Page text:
7 top DevOps engineer interview questions for 2020

Passionate, qualified DevOps engineers are hard to come by. Use these DevOps engineer interview questions to zero in on your best candidates
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DevOps engineer continues to be one of the hottest professions in IT. Indeed listed it as number 10 on their list of best jobs of 2018 based on growth in number of postings (91 percent) and average base salary ($125,714). It should come as little surprise that finding a great DevOps engineer can be a challenging prospect.

What makes a great DevOps engineer and how can you spot one?

DevOps engineers usually come from a background in system or software engineering. They bridge a number of different skill sets from technical to interpersonal. While not everyone lin the DevOps community likes the title "DevOps engineer," these professionals are the glue that holds the DevOps team together – no matter what you call them.

[ Need to explain key DevOps terms to others? Get our cheat sheet: DevOps Glossary. ]

What makes a great DevOps engineer, and how can you spot one in a sea of candidates? Ask these questions to help secure your next superstar.

DevOps engineer interview questions to ask

1. In what ways do you factor security into your DevOps process? How have you helped past teams develop greater security awareness?

Everything in DevOps starts with security. DevOps automation helps bring software to market quicker than ever before, but it can also introduce crippling vulnerabilities just as fast. With the average cost of a data breach projected to hit $150 million this year, companies can ill afford to let security to take a backseat during their automation efforts.

DevOps engineers must lead the charge in securing applications. They don’t have to be network security experts, but they do have to operate from a mindset where security is the priority. This means incorporating tools into CI/CD pipelines and helping the team focus on securing their applications from outside threats.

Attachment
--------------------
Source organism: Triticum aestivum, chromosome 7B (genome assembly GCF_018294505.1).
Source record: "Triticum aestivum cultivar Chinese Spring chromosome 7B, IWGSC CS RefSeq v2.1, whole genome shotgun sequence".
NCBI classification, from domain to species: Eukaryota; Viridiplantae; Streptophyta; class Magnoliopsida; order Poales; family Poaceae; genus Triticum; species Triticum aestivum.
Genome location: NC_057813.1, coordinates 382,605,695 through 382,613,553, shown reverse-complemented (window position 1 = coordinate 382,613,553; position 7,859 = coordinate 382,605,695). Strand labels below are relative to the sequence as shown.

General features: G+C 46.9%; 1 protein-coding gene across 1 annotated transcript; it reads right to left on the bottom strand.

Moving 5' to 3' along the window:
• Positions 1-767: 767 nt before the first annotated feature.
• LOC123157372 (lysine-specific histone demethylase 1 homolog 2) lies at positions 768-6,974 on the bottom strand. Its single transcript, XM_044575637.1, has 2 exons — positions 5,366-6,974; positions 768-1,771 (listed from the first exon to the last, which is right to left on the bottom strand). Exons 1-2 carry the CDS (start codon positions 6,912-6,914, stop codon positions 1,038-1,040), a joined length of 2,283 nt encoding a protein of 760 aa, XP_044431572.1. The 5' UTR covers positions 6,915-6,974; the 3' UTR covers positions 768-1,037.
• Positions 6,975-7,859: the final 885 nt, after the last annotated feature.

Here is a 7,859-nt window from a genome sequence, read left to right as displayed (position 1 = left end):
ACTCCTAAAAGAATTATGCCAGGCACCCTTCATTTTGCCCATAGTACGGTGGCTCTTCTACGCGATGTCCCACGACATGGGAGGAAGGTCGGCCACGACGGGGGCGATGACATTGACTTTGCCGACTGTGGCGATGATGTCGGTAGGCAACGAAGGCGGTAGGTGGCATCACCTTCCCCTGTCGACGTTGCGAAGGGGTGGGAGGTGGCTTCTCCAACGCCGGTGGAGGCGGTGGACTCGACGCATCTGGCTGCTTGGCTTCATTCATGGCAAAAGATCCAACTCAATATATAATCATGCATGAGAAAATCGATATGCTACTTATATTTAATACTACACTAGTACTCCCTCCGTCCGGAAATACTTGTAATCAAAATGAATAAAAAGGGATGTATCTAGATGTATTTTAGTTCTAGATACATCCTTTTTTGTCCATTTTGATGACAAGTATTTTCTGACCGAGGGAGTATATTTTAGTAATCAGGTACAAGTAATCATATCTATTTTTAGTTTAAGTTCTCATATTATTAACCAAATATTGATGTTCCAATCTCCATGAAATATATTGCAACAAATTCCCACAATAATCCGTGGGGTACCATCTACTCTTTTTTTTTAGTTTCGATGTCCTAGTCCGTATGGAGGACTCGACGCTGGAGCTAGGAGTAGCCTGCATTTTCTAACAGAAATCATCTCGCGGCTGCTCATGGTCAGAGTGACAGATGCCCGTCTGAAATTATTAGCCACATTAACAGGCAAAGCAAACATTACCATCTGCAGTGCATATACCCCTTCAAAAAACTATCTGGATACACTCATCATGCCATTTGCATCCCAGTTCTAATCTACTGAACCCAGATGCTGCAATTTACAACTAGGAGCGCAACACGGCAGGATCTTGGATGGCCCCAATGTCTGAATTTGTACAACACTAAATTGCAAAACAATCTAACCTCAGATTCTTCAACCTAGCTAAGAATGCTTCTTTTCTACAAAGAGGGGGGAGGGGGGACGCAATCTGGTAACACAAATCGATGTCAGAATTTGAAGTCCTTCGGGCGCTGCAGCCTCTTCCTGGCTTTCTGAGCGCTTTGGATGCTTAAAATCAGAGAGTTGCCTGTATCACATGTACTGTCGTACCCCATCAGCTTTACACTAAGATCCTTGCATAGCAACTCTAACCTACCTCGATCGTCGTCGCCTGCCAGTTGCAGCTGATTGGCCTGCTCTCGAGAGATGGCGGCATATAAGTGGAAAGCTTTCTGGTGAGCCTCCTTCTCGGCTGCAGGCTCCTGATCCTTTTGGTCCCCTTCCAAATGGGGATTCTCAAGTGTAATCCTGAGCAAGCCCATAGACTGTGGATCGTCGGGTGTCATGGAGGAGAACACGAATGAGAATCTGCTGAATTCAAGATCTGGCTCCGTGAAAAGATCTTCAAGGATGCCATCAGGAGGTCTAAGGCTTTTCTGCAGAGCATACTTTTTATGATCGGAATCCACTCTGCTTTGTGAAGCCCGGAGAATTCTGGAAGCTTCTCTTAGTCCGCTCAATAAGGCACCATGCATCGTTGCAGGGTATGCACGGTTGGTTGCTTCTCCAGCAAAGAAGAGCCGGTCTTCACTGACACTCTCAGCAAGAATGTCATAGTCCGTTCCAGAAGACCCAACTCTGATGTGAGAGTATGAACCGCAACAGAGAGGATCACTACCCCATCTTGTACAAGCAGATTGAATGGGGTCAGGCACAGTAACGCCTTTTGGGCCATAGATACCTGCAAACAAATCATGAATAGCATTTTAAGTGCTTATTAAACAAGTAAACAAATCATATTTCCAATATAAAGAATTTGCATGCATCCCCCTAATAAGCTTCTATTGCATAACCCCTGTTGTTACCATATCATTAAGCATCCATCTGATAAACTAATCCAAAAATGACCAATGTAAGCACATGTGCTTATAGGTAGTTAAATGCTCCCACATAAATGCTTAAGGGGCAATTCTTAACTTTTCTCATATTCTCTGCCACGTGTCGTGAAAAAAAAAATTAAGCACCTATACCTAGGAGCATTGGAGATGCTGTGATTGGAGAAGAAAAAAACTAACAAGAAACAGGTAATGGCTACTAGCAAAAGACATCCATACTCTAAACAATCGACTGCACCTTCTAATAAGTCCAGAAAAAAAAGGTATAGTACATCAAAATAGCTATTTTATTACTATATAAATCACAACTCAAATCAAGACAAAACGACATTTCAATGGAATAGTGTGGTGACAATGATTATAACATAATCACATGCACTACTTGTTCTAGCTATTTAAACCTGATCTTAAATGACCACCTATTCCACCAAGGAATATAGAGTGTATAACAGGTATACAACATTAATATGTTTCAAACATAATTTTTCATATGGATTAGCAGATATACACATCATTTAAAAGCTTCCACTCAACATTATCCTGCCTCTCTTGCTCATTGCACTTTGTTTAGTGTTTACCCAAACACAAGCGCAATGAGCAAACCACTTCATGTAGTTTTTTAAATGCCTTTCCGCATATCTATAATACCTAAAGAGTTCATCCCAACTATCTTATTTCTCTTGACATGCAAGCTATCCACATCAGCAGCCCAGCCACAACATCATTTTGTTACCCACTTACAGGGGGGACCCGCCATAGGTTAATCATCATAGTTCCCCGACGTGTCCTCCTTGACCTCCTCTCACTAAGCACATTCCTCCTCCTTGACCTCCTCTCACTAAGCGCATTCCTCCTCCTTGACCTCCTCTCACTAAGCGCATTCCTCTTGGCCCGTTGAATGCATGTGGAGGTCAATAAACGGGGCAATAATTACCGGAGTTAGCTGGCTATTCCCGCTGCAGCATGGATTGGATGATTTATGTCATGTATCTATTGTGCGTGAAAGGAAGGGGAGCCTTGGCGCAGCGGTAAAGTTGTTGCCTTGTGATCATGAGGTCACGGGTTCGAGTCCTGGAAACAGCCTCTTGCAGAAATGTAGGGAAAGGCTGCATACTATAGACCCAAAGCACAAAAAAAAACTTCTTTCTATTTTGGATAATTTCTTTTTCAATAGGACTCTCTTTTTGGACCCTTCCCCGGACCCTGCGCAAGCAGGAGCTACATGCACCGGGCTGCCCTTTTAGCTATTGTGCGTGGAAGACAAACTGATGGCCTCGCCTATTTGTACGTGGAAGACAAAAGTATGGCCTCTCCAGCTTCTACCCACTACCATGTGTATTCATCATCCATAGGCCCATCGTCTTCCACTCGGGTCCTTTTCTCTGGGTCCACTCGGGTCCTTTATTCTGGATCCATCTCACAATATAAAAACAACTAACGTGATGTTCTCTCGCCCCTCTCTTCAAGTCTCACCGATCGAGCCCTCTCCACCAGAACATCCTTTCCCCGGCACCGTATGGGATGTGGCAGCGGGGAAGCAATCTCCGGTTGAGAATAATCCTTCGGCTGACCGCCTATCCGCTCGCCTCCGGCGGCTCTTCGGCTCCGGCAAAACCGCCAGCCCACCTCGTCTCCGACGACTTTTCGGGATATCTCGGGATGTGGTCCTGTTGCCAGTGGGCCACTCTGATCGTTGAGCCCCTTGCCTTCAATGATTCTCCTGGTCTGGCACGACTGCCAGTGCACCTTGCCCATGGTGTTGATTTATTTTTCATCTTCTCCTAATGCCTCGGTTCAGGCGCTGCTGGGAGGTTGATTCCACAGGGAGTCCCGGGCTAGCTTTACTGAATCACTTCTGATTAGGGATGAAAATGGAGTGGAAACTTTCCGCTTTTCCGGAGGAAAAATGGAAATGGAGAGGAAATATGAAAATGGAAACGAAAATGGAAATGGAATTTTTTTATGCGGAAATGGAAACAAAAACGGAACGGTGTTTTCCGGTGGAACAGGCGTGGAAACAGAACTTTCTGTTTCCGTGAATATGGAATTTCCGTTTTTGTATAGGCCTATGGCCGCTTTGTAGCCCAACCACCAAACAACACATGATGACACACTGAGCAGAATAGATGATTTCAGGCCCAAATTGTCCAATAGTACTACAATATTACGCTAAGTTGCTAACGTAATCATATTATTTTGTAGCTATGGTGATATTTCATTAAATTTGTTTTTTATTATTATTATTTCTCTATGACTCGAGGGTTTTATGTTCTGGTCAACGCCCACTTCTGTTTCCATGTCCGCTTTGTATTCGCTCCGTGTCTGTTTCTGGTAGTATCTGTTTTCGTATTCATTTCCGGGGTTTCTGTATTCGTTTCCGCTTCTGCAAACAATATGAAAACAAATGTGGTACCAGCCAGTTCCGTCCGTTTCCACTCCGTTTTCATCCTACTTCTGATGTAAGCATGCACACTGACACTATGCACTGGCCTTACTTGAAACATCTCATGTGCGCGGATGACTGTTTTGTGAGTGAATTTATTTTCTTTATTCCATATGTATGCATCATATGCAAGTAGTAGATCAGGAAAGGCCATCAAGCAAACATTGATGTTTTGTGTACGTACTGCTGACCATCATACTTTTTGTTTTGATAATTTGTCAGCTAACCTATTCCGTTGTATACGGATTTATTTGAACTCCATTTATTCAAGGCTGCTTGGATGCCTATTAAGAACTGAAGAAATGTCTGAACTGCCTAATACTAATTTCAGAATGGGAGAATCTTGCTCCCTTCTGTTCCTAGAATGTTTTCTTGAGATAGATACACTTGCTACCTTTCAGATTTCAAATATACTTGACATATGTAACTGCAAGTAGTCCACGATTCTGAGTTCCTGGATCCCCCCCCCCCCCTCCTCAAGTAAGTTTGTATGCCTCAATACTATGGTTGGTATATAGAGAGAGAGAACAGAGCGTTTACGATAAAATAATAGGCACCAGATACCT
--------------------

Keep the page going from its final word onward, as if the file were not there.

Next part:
[ How does continuous improvement help? Read also: How to set up a CI/CD pipeline. ] 

2. Can you give examples of things you always automate and others that you don’t? Can you tell me about a process that was a real challenge for you to automate?

A great DevOps engineer wants to automate everything, but they are also cognizant of processes where it just isn’t possible or automation might cause more harm than good. Continuous Integration/Continuous Delivery (CI/CD) tools like Jenkins and Azure DevOps as well as Infrastructure as Code offerings should be second nature to them. Automation tools are their bread and butter, so it's essential they have absolute comfort working with them on day one.

3. Describe your ideal working environment for your DevOps team. What have you learned working closely with operations?

DevOps isn’t a job for a lone wolf programmer who goes into a panic attack when someone approaches their cubicle.

One of the key tenets of DevOps is collaboration. People from a variety of departments come together to craft the best software solution possible. The DevOps engineer is tasked with breaking down the differences to help everyone work towards a common goal. This isn’t a job for a lone wolf programmer who goes into a panic attack when someone approaches their cubicle.

The DevOps engineer must be personable as they have to interface with many different team members on a daily basis. They must be comfortable wearing the operations hat and helping the development team understand operations' needs and perspective.

4. Tell me about a few scripts you’ve developed in the past that have been critical to your DevOps success.